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ACTA Action, Part 2

ACTA Action, Part 2

Critics of the Anti-Counterfeiting Trade Agreement have fought against the treaty in many countries that would be affected by it, but Poland is one place in which that resistance has been particularly strong. "Poles are very Internet-savvy," said Warsaw Business Journal editor in chief Andrew Kureth. "On the other hand, it's not exactly the richest country in the European Union."

By David Vranicar
02/24/12 5:00 AM PT

ACTA Action, Part 1

The U.S. Congress buried the Stop Online Piracy Act (SOPA) and its cousin, the Protect IP Act (PIPA), following a wave of public protest earlier this year. With those pieces of legislation effectively taken off the table, the Anti-Counterfeiting Trade Agreement, or ACTA, has gained attention. A slew of countries, including the U.S., have signed the agreement, but skepticism rages on.

In this podcast, we chat with Andrew Kureth, the editor in chief of The Warsaw Business Journal. Backlash against ACTA been especially strong in Poland, where tens of thousands have protested in the streets and where members of parliament donned Guy Fawkes masks in protest. Kureth talks about ACTA and why it is that Poles are so adamant about the issue.


Listen to the podcast (13:07 minutes).

TechNewsWorld: We are doing a multi-part podcast about ACTA, the Anti-Counterfeiting Trade Agreement. It's designed to get countries from around the world on the same page when it comes to copyright infringement and enforcement.

In Part I of this podcast, we broke down some of the nuances and language of the agreement with David Meyer, who is a technology reporter for BBC News, ZDNet and a few other outlets.

Today we're going to be moving away from the agreement itself and talking a little bit about the reaction to ACTA. And it seems like nowhere has the reaction been stronger than in Poland. There were an estimated 20,000 people who protested after Poland signed the agreement in late January. There were also members of Polish parliament who donned the Guy Fawkes masks preferred by the Anonymous hacker group. So we're going to try to get an understanding of what's going on in Poland with this reaction.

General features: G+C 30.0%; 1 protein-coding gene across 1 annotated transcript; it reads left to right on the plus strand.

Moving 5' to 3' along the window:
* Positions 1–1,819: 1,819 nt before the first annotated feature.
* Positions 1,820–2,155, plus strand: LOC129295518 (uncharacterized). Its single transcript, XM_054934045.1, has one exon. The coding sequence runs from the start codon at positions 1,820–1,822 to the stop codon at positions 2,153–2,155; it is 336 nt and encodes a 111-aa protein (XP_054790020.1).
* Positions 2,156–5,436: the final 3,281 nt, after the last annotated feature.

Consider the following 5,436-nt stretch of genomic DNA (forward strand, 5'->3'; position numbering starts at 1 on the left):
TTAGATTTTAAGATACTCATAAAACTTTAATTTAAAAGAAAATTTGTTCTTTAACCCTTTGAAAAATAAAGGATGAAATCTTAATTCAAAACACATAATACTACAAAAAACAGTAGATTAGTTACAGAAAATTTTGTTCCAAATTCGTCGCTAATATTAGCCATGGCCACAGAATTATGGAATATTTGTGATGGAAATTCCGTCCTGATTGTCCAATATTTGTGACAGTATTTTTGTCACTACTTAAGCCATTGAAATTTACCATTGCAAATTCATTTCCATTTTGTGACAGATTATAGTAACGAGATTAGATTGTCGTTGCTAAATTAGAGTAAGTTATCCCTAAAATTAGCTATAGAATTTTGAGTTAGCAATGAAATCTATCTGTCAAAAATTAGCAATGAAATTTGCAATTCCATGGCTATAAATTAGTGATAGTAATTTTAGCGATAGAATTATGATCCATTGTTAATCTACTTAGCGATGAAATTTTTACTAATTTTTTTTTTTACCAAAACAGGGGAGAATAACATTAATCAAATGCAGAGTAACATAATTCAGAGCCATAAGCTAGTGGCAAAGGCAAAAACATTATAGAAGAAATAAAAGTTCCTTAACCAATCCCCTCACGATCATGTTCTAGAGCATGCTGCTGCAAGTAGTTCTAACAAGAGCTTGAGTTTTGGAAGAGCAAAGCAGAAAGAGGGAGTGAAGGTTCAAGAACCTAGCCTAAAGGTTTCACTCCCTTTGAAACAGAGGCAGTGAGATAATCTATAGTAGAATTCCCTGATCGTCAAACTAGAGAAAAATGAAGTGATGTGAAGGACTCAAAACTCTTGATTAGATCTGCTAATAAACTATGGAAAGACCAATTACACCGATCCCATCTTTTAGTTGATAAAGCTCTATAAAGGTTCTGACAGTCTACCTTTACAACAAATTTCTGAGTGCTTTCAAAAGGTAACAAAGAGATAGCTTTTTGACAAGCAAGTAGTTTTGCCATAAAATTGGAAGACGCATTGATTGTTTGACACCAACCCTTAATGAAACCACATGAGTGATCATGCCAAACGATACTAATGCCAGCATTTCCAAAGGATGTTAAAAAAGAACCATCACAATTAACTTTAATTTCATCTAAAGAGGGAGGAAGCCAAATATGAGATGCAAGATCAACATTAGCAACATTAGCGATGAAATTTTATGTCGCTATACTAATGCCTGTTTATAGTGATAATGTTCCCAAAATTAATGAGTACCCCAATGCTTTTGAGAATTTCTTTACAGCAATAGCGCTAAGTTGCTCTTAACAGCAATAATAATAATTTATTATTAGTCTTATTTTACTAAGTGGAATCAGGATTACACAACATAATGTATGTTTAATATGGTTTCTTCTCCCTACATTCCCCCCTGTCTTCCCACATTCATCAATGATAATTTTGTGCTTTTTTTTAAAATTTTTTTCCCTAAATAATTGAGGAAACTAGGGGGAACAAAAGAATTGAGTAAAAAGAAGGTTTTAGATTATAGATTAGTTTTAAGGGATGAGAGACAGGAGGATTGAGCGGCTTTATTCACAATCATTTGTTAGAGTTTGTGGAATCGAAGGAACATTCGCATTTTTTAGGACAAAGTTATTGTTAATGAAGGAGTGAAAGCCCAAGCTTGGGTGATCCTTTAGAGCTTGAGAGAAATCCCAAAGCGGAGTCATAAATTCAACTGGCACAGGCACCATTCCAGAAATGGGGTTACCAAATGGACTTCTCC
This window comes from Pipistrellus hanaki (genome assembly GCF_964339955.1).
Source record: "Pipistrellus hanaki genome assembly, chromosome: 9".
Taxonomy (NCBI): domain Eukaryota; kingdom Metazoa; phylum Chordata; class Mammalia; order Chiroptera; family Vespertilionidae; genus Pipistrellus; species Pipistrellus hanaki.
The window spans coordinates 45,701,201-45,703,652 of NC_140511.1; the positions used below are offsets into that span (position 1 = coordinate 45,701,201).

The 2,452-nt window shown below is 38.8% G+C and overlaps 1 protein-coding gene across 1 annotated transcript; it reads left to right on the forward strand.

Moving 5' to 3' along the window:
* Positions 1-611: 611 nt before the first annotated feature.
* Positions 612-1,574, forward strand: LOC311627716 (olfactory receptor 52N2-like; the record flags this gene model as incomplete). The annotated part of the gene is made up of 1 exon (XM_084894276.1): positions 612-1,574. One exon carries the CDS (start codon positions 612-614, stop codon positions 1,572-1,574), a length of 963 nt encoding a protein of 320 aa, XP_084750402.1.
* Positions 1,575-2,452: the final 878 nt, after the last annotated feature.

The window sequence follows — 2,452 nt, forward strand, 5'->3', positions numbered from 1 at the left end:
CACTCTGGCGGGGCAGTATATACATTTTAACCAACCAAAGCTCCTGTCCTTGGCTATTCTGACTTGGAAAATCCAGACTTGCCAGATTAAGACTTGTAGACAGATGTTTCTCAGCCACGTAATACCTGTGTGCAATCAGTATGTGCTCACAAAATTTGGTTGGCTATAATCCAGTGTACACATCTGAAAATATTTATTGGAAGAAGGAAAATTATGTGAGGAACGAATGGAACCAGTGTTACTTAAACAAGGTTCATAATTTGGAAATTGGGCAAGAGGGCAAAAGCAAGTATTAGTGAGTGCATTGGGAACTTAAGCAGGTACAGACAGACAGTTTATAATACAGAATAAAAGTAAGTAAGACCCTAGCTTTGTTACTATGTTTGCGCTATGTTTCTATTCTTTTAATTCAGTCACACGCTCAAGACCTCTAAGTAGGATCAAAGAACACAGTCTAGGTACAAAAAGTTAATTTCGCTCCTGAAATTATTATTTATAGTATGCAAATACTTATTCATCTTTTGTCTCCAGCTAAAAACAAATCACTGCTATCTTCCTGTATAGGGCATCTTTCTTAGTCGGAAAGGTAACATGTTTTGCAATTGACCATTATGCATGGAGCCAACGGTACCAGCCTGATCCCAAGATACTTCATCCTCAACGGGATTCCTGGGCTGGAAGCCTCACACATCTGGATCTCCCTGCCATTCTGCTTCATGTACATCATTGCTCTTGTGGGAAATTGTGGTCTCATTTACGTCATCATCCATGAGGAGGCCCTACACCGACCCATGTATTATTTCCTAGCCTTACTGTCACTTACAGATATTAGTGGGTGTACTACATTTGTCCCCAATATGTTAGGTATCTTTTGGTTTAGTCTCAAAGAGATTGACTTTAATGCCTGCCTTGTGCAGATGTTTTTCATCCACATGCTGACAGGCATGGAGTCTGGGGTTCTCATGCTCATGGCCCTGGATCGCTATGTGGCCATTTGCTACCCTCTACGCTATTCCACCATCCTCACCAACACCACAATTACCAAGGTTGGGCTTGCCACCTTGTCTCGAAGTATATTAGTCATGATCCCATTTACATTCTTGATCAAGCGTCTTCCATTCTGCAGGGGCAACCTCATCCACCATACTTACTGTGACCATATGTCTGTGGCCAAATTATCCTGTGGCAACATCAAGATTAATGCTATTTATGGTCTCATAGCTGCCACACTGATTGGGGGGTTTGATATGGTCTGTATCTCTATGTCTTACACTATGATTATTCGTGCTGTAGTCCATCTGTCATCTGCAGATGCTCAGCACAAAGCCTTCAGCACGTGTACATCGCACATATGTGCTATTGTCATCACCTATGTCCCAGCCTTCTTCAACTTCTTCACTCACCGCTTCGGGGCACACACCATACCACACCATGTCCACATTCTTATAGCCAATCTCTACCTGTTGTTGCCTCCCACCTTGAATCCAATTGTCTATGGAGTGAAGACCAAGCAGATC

And to do so we're going to welcome in Andrew Kureth, who's the editor-in-chief of the Warsaw Business Journal. Andrew, thanks a lot for taking the time to chat, I appreciate it.

Andrew Kureth: Thank you for having me.

TNW: I guess, first off, the reaction seems like it's been very strong in Poland and it's getting a lot of play in international news. I'm curious, from your perspective, is the media coverage accurate? Is it as big of a deal as it's being portrayed as?

Kureth: That's a tough question to answer. I think it's a very big deal amongst the young people, certainly from, say, 15 or 18 to 30. It's a huge deal. Certainly, it has absolutely been an issue that has gripped the Polish public. There have been protests throughout the country -- in Warsaw, there was a huge protest in Krakow.

Poles are very Internet-savvy. So there are two sides to that. There are a lot of people in Poland who understand the Internet very well, a lot of tech people here, programmers, are continually awarded, so they really know a lot about what's going on, so they're very informed about issues on the Internet and protecting Internet freedom.

On the other hand, it's not exactly the richest country in the European Union, and for that reason pirating and getting free content off the Internet is also very popular. I think those folks, especially, see that in danger, so there's that I think.

I don't think that people particularly understand ACTA very well. But they understand that Wikipedia protested against SOPA and PIPA, they understand that Anonymous doesn't like this particular bit of legislation, so they're very fearful of what it could do, although I'm not sure they understand the legislation.

TNW: If you were going to say what the root of the resistance is, do you think it comes down to kind of a freedom of speech sort of philosophy? Or does it have just as much to do with the idea that the Internet might not be as easy of a place to find free and cheap movies and TV shows and stuff? Can you pinpoint the root of the resistance to this?

Kureth: Well I think it's a little of both. There are a lot of protests around this because of worries of censorship. There's a lot of signs you that say, "No to Internet censorship," and that sort of thing. But I don't think it's particularly connected to people being worried about being able to express themselves. I don't think people here are worried that ACTA is going to keep them from expressing their political views, for example.

I think that it's more about, not only finding cheap or free films and music, but about finding information. There are worries that the legislation is ambiguous and will allow large, vested interests to make an accusation and a website will have to shut down because of those accusations that the burden of proof will be on the accused rather than the accuser.

ACTA Action, Part 3


David Vranicar is an American-born journalist who, after a year in China, is currently living in Europe. He has written for a variety of publications, including Deadspin, The Copenhagen Post, The Kansas City Star and The Earth Times. When not trying to find intersections between the tech industry and the world at large, he is writing a book and tweeting @davidvranicar.


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